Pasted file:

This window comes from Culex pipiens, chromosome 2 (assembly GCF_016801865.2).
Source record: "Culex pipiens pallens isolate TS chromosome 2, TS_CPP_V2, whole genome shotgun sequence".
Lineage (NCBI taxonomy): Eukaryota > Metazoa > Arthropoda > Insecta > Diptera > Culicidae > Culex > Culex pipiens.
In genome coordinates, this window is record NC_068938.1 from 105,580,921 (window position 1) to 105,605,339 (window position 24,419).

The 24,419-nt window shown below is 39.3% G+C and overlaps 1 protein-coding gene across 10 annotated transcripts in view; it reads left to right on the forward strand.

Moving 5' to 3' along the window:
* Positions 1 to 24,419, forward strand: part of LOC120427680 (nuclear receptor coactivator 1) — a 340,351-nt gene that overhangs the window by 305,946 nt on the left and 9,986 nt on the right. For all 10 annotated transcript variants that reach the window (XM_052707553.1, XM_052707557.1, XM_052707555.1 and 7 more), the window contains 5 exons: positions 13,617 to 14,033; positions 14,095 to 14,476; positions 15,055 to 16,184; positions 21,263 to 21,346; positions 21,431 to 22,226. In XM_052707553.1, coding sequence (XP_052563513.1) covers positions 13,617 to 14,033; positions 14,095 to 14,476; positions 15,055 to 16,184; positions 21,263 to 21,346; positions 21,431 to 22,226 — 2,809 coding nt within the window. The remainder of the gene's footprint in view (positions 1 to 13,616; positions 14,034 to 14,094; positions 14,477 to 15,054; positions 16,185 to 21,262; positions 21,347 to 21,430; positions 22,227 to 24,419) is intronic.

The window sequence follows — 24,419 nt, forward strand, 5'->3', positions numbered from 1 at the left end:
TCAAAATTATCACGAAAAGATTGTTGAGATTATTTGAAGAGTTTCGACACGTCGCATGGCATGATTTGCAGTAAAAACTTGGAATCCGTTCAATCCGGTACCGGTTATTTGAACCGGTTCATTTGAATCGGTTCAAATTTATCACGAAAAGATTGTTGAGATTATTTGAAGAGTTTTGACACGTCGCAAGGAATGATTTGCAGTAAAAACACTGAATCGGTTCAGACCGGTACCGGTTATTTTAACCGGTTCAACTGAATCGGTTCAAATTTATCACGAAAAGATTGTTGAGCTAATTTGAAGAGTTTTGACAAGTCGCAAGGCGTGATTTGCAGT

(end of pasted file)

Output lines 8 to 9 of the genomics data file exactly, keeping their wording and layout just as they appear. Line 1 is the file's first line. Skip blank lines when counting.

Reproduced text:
The window sequence follows — 24,419 nt, forward strand, 5'->3', positions numbered from 1 at the left end:
TCAAAATTATCACGAAAAGATTGTTGAGATTATTTGAAGAGTTTCGACACGTCGCATGGCATGATTTGCAGTAAAAACTTGGAATCCGTTCAATCCGGTACCGGTTATTTGAACCGGTTCATTTGAATCGGTTCAAATTTATCACGAAAAGATTGTTGAGATTATTTGAAGAGTTTTGACACGTCGCAAGGAATGATTTGCAGTAAAAACACTGAATCGGTTCAGACCGGTACCGGTTATTTTAACCGGTTCAACTGAATCGGTTCAAATTTATCACGAAAAGATTGTTGAGCTAATTTGAAGAGTTTTGACAAGTCGCAAGGCGTGATTTGCAGT